When Congress has left an implicit gap such as this one, the question before us is simply "whether the [regulation] is based on a permissible construction of the statute." Chevron, 104 S.Ct. at 2782. In answering this question, we consider only whether the regulation is arbitrary, capricious, or manifestly contrary to the FMLA. Id. We may not substitute our own preference for a reasonable alternative devised by the Secretary of Labor. Id. "The Secretary's judgment that a particular regulation fits within" the statutory framework of the FMLA "must be given considerable weight." Ragsdale v. Wolverine World Wide, Inc., 535 U.S. 81, 122 S.Ct. 1155, 1160, 152 L.Ed.2d 167 (2002). This is the essence of what is known as Chevron deference.
We hold that 29 C.F.R. § 825.111(b) is entitled to deference.
C. Emotional Distress
Bellum also appeals the district court's grant of summary judgment on his pendent state claims for the intentional and negligent infliction of emotional distress.
Bellum's claim under Mississippi common law for the intentional infliction of emotional distress is subject to the one-year statute of limitations set forth at Miss.Code Ann. § 15-1-35 (Rev.1995). King v. Otasco, Inc., 861 F.2d 438, 442 (5th Cir.1988) (making an Erie "guess" that the intentional infliction of emotional distress falls within the one-year statute of limitations for intentional acts; this "guess" adopted with respect to false arrest by City of Mound Bayou v. Johnson, 562 So.2d 1212, 1218 (Miss.1990)); Hervey v. MetLife Gen. Ins. Corp. Sys. Agency of Miss., Inc., 154 F.Supp.2d 909, 914-915 (S.D.Miss.2001) (surveying relevant federal and state precedent in concluding that the one-year period still applies to the intentional infliction of emotional distress). His cause of action accrued no later than March 16, 2001 when he was terminated as part of a reduction in force at FPI. Bellum did not file his complaint until March 3, 2003, nearly two years later. His claim, therefore, is barred.
Relying on McCorkle v. McCorkle, 811 So.2d 258, 263-264 (Miss. App.2001), Bellum contends that the running of the limitations period was tolled under Mississippi's continuing tort doctrine because the effects of his termination persist into the present. This is without merit and reflects a fundamental misunderstanding of the continuing tort doctrine. Under Mississippi law, acts that take place outside the one-year statute of limitations are actionable if, and only if, they are directly connected to an ongoing pattern of tortious conduct and at least one tortious act occurred within the one-year limitations period. Id. at 264. The continuing tort doctrine does not apply when a plaintiff like Bellum simply alleges that "harm reverberates from one wrongful act or omission." Smith v. Franklin Custodian Funds, Inc., 726 So.2d 144, 149 (Miss. 1998).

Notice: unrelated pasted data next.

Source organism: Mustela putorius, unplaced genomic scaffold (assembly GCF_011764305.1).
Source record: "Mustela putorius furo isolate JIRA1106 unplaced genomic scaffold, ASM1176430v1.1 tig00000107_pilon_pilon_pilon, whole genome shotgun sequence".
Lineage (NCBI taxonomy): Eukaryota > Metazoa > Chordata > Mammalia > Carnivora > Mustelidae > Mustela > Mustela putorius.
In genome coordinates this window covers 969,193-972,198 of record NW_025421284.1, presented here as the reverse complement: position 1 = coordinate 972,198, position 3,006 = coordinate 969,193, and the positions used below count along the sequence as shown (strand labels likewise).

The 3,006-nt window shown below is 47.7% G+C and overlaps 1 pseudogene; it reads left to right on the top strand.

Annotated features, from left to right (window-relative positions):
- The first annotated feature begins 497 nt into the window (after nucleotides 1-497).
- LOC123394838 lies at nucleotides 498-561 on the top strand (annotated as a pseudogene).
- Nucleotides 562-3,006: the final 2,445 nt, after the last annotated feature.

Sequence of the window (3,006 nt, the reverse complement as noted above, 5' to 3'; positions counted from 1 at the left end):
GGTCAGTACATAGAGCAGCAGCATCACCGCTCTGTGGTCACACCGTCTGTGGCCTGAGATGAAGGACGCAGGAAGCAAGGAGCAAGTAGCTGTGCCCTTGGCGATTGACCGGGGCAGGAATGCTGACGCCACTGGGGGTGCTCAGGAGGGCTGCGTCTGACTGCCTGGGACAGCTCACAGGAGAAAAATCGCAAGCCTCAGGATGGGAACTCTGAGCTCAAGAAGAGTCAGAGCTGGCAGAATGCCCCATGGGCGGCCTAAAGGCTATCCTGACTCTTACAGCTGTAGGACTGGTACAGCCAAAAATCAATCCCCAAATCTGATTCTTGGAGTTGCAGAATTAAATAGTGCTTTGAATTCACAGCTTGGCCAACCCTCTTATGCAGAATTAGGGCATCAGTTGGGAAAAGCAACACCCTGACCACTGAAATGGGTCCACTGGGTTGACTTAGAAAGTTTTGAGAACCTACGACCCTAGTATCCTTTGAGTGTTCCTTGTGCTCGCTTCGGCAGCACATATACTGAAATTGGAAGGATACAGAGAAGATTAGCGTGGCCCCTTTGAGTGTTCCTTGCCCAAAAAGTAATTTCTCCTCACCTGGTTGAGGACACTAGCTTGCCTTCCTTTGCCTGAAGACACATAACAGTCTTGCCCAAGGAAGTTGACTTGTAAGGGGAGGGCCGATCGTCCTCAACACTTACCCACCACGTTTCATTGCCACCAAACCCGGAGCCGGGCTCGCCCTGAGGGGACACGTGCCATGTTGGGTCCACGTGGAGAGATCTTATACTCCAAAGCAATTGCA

We similarly find Bellum's claim for the negligent infliction of emotional distress to be without merit.
Employment in Mississippi is at-will. Levens v. Campbell, 733 So.2d 753, 760 (Miss.1999). The only exceptions to this general rule are for breach of contract or unlawful intentional acts such as terminating someone on account of his or her race. Id. (stating that "absent an employment contract expressly providing to the contrary, an employee may be discharged at the employer's will for good reason, bad reason, or no reason at all, excepting reasons only declared legally impermissible."). Bellum in effect is asking this panel to extend Mississippi common law by developing an exception to the at-will rule based on mere negligence. Furthermore, in every case in which the Mississippi Supreme Court has permitted a plaintiff to recover for the negligent infliction of emotional distress, the defendant has committed some independently wrongful act or breached some other duty imposed
This court will not use its diversity jurisdiction to "expand state law beyond its presently existing boundaries." Rubinstein v. Collins, 20 F.3d 160, 172 (5th Cir.1994). That is solely the prerogative of the courts of Mississippi. Jackson v. Johns-Manville Sales Corp., 781 F.2d 394, 397 (5th Cir.) (en banc), cert. denied, 478 U.S. 1022, 106 S.Ct. 3339, 92 L.Ed.2d 743 (1986).
Bellum, therefore, is not entitled to recover under the facts of this case for the negligent infliction of emotional distress.
For the foregoing reasons, the judgment of the district court is
In this case, on the other hand, Congress was silent as to the method of measuring the 75-mile distance and the regulation promulgated by the Secretary of Labor advances, rather than impairs, the FMLA's remedial purpose. Nor is the regulation contrary to the design of the statute.
We also reject Bellum's contention that his method of linear measurement has been widely adopted by the federal courts. Bellum bases this assertion on the fact that numerous cases have used the word "radius," which by definition is a straight line from the center of a circle to anywhere along its edge, when discussing the 75-mile distance described by 29 U.S.C. § 2611(2)(B)(ii). None of the twenty cases Bellum cites, however, concerned the question at issue here and it is evident that the courts were using the term "radius" in a colloquial, rather than technical, sense.